Weinberg resembles a younger, techier version of Eric Bana, and he’s got the same gall of the actor/rally racer. Case in point: in 2011, Weinberg pulled a highly successful publicity stunt for his alternative search engine by strategically placing a billboard right in Google’s backyard that called out the company for tracking its users. It earned the scrappy start-up valuable press from the likes of USA Today, Business Insider and Wired.

For those opposed to Google’s handling of users’ data, the billboard represented a major burn. Of course, it’s just one of the many ways Weinberg helped his company gain users. I highly recommend Traction, a wildly useful book cowritten by Weinberg and Justin Mares. It’s a must-read for any start-up founder or creative entrepreneur.

3. Keep Your Searches Private & Efficient

DuckDuckGo browser

DuckDuckGo

As for working with search engines, think of all the “embarrassing searches” you wish to keep private, whatever they may be. Now imagine that Google has all that information stored indefinitely — plus, it can be held against you in a court of law. Scary stuff, right? Turns out that what you search for online can be far more sensitive than the things you openly share on social media platforms. So how can you keep that stuff private?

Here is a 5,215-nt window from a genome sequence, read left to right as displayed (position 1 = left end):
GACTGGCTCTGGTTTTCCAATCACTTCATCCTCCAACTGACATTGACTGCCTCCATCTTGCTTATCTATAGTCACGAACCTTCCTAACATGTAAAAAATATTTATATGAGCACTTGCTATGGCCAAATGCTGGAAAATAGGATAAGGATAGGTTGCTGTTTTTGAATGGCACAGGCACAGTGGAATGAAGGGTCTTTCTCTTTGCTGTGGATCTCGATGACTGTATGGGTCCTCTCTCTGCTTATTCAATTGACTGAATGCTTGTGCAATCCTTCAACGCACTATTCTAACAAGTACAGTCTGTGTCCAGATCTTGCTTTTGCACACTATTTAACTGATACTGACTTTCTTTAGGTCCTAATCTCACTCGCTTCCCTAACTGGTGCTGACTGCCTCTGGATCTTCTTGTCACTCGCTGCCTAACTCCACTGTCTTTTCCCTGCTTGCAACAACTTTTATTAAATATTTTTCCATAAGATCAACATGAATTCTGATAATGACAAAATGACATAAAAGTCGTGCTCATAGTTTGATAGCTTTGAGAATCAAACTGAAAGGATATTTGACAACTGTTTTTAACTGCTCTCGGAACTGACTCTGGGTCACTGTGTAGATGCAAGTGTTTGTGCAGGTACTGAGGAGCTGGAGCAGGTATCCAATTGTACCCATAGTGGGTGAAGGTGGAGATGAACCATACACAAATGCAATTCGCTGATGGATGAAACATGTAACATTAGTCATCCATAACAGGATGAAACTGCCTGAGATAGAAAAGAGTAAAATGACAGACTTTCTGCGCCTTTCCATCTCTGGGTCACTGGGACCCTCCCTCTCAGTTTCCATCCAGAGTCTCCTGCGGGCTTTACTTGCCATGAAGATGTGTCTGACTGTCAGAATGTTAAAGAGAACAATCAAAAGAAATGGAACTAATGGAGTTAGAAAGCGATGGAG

In 2017 DuckDuckGo was able to integrate with the Brave Browser to provide a potential solution. With most browsers, websites can still track and monitor your behavior, even while you’re in “private browsing mode.” However, with this new combination of Brave’s privacy protection features and DuckDuckGo’s private search capabilities, you can surf the web without having your search terms or personal information collected, sold or shared.

But that’s not the only thing DuckDuckGo has to offer for a more empowered user experience. Another feature the search engine has become known for are “bangs!” Here’s how they work.

DuckDuckGo browser

DuckDuckGo

Random example: Let’s say you want to find Camille Paglia books on Amazon. If you were to search via Google, you might type “site: amazon camille paglia.” Your results might look like this:

DuckDuckGo browser

Google

Now let’s say you do the same thing with DuckDuckGo’s bangs. In this case, you would type “!a Camille Paglia.” Here’s what you’d get:

DuckDuckGo browser

Amazon

Bang! You’re right there on Amazon, redirected to their internal search page from DuckDuckGo.

Of course, you might be thinking, “Why not just search Amazon.com for the answer to begin with?” Well, bangs aren’t just for searching Amazon. You can use bangs to search nearly 11,000 sites (as of this writing), including eBay, YouTube (owned by Google), Wikipedia, Instagram and more. You can even suggest new ones.

Plus, with DuckDuckGo, you can see social media profiles by searching the user’s handle, explore app stores and discover alternative apps, shorten and expand links/URLs, generate complex passwords, find rhymes, determine whether or not sites are down (or if it’s really just you), calculate loan payments, receive instant answers to questions and more — all without having to leave the search engine.